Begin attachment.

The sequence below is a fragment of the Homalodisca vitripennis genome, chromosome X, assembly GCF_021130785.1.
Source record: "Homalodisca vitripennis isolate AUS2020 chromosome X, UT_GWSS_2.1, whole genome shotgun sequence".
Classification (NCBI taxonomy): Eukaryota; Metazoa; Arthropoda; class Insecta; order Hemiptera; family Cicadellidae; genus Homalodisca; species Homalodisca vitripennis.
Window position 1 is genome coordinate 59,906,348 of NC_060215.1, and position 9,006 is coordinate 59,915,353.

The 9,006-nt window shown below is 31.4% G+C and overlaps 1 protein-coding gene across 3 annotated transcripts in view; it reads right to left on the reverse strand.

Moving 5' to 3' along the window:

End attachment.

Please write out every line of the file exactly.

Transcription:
The sequence below is a fragment of the Homalodisca vitripennis genome, chromosome X, assembly GCF_021130785.1.
Source record: "Homalodisca vitripennis isolate AUS2020 chromosome X, UT_GWSS_2.1, whole genome shotgun sequence".
Classification (NCBI taxonomy): Eukaryota; Metazoa; Arthropoda; class Insecta; order Hemiptera; family Cicadellidae; genus Homalodisca; species Homalodisca vitripennis.
Window position 1 is genome coordinate 59,906,348 of NC_060215.1, and position 9,006 is coordinate 59,915,353.

The 9,006-nt window shown below is 31.4% G+C and overlaps 1 protein-coding gene across 3 annotated transcripts in view; it reads right to left on the reverse strand.

Moving 5' to 3' along the window: